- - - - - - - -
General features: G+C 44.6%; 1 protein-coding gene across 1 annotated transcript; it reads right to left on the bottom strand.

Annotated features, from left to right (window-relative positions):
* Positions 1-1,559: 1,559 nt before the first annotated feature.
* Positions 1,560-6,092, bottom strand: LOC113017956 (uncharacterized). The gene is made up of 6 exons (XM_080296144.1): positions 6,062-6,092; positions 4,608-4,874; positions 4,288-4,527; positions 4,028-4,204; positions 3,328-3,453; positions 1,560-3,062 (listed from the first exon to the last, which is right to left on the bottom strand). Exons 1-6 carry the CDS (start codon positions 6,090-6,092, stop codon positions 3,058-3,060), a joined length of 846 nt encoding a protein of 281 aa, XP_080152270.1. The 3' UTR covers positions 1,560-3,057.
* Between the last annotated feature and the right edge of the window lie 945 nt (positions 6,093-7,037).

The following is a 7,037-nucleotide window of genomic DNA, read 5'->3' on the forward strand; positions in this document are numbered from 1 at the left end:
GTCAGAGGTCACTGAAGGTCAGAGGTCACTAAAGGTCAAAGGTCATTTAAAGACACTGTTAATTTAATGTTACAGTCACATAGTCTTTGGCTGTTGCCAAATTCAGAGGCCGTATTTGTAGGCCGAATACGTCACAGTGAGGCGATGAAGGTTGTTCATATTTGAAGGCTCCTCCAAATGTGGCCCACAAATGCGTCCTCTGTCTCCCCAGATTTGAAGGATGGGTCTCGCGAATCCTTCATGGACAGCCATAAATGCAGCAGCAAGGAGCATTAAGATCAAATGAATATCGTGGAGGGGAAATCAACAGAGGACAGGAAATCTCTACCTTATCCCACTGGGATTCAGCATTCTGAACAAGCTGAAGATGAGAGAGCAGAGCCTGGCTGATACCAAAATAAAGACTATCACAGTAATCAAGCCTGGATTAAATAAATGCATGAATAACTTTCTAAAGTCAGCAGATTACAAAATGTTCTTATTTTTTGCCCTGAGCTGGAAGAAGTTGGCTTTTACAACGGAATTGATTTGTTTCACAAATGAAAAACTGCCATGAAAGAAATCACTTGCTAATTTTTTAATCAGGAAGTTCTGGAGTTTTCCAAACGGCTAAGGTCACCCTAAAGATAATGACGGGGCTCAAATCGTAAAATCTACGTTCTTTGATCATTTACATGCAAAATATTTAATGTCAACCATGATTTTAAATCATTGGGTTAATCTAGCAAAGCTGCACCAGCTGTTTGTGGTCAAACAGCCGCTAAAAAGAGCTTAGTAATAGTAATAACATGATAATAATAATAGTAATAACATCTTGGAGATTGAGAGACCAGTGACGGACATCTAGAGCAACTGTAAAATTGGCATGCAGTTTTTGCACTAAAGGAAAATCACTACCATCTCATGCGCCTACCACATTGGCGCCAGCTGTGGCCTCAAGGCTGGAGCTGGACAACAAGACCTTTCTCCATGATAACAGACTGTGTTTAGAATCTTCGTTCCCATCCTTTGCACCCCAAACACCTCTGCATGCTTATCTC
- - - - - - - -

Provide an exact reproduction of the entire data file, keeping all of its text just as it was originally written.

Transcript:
General features: G+C 44.6%; 1 protein-coding gene across 1 annotated transcript; it reads right to left on the bottom strand.

Annotated features, from left to right (window-relative positions):
* Positions 1-1,559: 1,559 nt before the first annotated feature.
* Positions 1,560-6,092, bottom strand: LOC113017956 (uncharacterized). The gene is made up of 6 exons (XM_080296144.1): positions 6,062-6,092; positions 4,608-4,874; positions 4,288-4,527; positions 4,028-4,204; positions 3,328-3,453; positions 1,560-3,062 (listed from the first exon to the last, which is right to left on the bottom strand). Exons 1-6 carry the CDS (start codon positions 6,090-6,092, stop codon positions 3,058-3,060), a joined length of 846 nt encoding a protein of 281 aa, XP_080152270.1. The 3' UTR covers positions 1,560-3,057.
* Between the last annotated feature and the right edge of the window lie 945 nt (positions 6,093-7,037).

The following is a 7,037-nucleotide window of genomic DNA, read 5'->3' on the forward strand; positions in this document are numbered from 1 at the left end:
GTCAGAGGTCACTGAAGGTCAGAGGTCACTAAAGGTCAAAGGTCATTTAAAGACACTGTTAATTTAATGTTACAGTCACATAGTCTTTGGCTGTTGCCAAATTCAGAGGCCGTATTTGTAGGCCGAATACGTCACAGTGAGGCGATGAAGGTTGTTCATATTTGAAGGCTCCTCCAAATGTGGCCCACAAATGCGTCCTCTGTCTCCCCAGATTTGAAGGATGGGTCTCGCGAATCCTTCATGGACAGCCATAAATGCAGCAGCAAGGAGCATTAAGATCAAATGAATATCGTGGAGGGGAAATCAACAGAGGACAGGAAATCTCTACCTTATCCCACTGGGATTCAGCATTCTGAACAAGCTGAAGATGAGAGAGCAGAGCCTGGCTGATACCAAAATAAAGACTATCACAGTAATCAAGCCTGGATTAAATAAATGCATGAATAACTTTCTAAAGTCAGCAGATTACAAAATGTTCTTATTTTTTGCCCTGAGCTGGAAGAAGTTGGCTTTTACAACGGAATTGATTTGTTTCACAAATGAAAAACTGCCATGAAAGAAATCACTTGCTAATTTTTTAATCAGGAAGTTCTGGAGTTTTCCAAACGGCTAAGGTCACCCTAAAGATAATGACGGGGCTCAAATCGTAAAATCTACGTTCTTTGATCATTTACATGCAAAATATTTAATGTCAACCATGATTTTAAATCATTGGGTTAATCTAGCAAAGCTGCACCAGCTGTTTGTGGTCAAACAGCCGCTAAAAAGAGCTTAGTAATAGTAATAACATGATAATAATAATAGTAATAACATCTTGGAGATTGAGAGACCAGTGACGGACATCTAGAGCAACTGTAAAATTGGCATGCAGTTTTTGCACTAAAGGAAAATCACTACCATCTCATGCGCCTACCACATTGGCGCCAGCTGTGGCCTCAAGGCTGGAGCTGGACAACAAGACCTTTCTCCATGATAACAGACTGTGTTTAGAATCTTCGTTCCCATCCTTTGCACCCCAAACACCTCTGCATGCTTATCTC